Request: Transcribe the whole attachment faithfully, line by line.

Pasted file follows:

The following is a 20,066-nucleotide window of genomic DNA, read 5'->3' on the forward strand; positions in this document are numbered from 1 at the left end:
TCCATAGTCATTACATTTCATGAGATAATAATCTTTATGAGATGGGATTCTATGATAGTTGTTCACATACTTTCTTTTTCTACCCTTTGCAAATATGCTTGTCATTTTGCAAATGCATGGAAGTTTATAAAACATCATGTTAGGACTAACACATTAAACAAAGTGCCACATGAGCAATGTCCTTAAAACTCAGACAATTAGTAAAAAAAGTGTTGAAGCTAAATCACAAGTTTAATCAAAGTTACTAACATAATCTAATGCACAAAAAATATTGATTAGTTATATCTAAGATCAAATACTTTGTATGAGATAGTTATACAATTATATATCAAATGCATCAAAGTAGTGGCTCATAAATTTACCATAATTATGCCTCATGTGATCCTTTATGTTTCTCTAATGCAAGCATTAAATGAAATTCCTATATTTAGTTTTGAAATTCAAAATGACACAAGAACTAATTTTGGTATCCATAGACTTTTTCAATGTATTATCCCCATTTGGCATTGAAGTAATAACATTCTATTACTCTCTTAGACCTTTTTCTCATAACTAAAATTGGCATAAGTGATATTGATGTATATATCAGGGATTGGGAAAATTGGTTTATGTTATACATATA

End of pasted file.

The following is a 20,066-nucleotide window of genomic DNA, read 5'->3' on the forward strand; positions in this document are numbered from 1 at the left end:
TCCATAGTCATTACATTTCATGAGATAATAATCTTTATGAGATGGGATTCTATGATAGTTGTTCACATACTTTCTTTTTCTACCCTTTGCAAATATGCTTGTCATTTTGCAAATGCATGGAAGTTTATAAAACATCATGTTAGGACTAACACATTAAACAAAGTGCCACATGAGCAATGTCCTTAAAACTCAGACAATTAGTAAAAAAAGTGTTGAAGCTAAATCACAAGTTTAATCAAAGTTACTAACATAATCTAATGCACAAAAAATATTGATTAGTTATATCTAAGATCAAATACTTTGTATGAGATAGTTATACAATTATATATCAAATGCATCAAAGTAGTGGCTCATAAATTTACCATAATTATGCCTCATGTGATCCTTTATGTTTCTCTAATGCAAGCATTAAATGAAATTCCTATATTTAGTTTTGAAATTCAAAATGACACAAGAACTAATTTTGGTATCCATAGACTTTTTCAATGTATTATCCCCATTTGGCATTGAAGTAATAACATTCTATTACTCTCTTAGACCTTTTTCTCATAACTAAAATTGGCATAAGTGATATTGATGTATATATCAGGGATTGGGAAAATTGGTTTATGTTATACATATA